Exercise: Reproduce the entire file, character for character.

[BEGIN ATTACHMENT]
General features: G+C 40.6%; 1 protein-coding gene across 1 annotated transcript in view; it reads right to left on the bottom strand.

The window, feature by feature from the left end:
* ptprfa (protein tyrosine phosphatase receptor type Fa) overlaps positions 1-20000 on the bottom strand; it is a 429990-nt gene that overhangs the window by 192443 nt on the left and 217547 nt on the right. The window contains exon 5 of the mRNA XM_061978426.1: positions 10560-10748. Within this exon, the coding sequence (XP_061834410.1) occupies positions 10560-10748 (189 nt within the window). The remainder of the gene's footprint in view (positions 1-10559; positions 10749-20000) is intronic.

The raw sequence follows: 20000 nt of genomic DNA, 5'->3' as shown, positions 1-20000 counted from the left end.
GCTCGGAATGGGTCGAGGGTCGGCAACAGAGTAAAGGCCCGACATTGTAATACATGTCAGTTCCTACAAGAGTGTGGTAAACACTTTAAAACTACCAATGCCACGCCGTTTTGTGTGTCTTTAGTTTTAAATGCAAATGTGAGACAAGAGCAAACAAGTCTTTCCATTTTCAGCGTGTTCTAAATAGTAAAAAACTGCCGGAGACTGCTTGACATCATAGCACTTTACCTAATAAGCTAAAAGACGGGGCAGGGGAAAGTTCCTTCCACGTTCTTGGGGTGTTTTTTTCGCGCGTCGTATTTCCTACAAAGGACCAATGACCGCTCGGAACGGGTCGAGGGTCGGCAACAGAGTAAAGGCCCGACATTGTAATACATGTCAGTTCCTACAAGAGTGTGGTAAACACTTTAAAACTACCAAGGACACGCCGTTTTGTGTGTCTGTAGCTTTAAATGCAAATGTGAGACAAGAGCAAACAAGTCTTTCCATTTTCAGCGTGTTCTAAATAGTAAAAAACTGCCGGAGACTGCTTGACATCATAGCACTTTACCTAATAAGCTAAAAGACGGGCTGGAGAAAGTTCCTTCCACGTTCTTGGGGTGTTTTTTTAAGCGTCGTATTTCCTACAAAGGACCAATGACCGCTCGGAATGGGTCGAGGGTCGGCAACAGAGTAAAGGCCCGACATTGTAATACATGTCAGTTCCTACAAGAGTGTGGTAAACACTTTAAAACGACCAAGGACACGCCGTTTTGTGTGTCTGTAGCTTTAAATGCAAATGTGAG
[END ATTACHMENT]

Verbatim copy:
General features: G+C 40.6%; 1 protein-coding gene across 1 annotated transcript in view; it reads right to left on the bottom strand.

The window, feature by feature from the left end:
* ptprfa (protein tyrosine phosphatase receptor type Fa) overlaps positions 1-20000 on the bottom strand; it is a 429990-nt gene that overhangs the window by 192443 nt on the left and 217547 nt on the right. The window contains exon 5 of the mRNA XM_061978426.1: positions 10560-10748. Within this exon, the coding sequence (XP_061834410.1) occupies positions 10560-10748 (189 nt within the window). The remainder of the gene's footprint in view (positions 1-10559; positions 10749-20000) is intronic.

The raw sequence follows: 20000 nt of genomic DNA, 5'->3' as shown, positions 1-20000 counted from the left end.
GCTCGGAATGGGTCGAGGGTCGGCAACAGAGTAAAGGCCCGACATTGTAATACATGTCAGTTCCTACAAGAGTGTGGTAAACACTTTAAAACTACCAATGCCACGCCGTTTTGTGTGTCTTTAGTTTTAAATGCAAATGTGAGACAAGAGCAAACAAGTCTTTCCATTTTCAGCGTGTTCTAAATAGTAAAAAACTGCCGGAGACTGCTTGACATCATAGCACTTTACCTAATAAGCTAAAAGACGGGGCAGGGGAAAGTTCCTTCCACGTTCTTGGGGTGTTTTTTTCGCGCGTCGTATTTCCTACAAAGGACCAATGACCGCTCGGAACGGGTCGAGGGTCGGCAACAGAGTAAAGGCCCGACATTGTAATACATGTCAGTTCCTACAAGAGTGTGGTAAACACTTTAAAACTACCAAGGACACGCCGTTTTGTGTGTCTGTAGCTTTAAATGCAAATGTGAGACAAGAGCAAACAAGTCTTTCCATTTTCAGCGTGTTCTAAATAGTAAAAAACTGCCGGAGACTGCTTGACATCATAGCACTTTACCTAATAAGCTAAAAGACGGGCTGGAGAAAGTTCCTTCCACGTTCTTGGGGTGTTTTTTTAAGCGTCGTATTTCCTACAAAGGACCAATGACCGCTCGGAATGGGTCGAGGGTCGGCAACAGAGTAAAGGCCCGACATTGTAATACATGTCAGTTCCTACAAGAGTGTGGTAAACACTTTAAAACGACCAAGGACACGCCGTTTTGTGTGTCTGTAGCTTTAAATGCAAATGTGAG